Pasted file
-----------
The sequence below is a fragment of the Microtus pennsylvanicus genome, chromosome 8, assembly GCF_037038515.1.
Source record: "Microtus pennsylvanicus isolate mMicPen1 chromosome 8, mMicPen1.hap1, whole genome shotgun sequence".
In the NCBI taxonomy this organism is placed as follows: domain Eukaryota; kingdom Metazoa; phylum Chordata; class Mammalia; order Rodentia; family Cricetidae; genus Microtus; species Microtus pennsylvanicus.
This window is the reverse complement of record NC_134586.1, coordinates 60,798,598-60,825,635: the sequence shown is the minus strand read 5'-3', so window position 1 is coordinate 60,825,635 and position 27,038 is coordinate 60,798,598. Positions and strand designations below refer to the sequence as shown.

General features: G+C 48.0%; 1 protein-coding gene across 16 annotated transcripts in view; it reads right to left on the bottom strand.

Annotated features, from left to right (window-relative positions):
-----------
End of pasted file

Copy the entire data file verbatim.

The sequence below is a fragment of the Microtus pennsylvanicus genome, chromosome 8, assembly GCF_037038515.1.
Source record: "Microtus pennsylvanicus isolate mMicPen1 chromosome 8, mMicPen1.hap1, whole genome shotgun sequence".
In the NCBI taxonomy this organism is placed as follows: domain Eukaryota; kingdom Metazoa; phylum Chordata; class Mammalia; order Rodentia; family Cricetidae; genus Microtus; species Microtus pennsylvanicus.
This window is the reverse complement of record NC_134586.1, coordinates 60,798,598-60,825,635: the sequence shown is the minus strand read 5'-3', so window position 1 is coordinate 60,825,635 and position 27,038 is coordinate 60,798,598. Positions and strand designations below refer to the sequence as shown.

General features: G+C 48.0%; 1 protein-coding gene across 16 annotated transcripts in view; it reads right to left on the bottom strand.

Annotated features, from left to right (window-relative positions):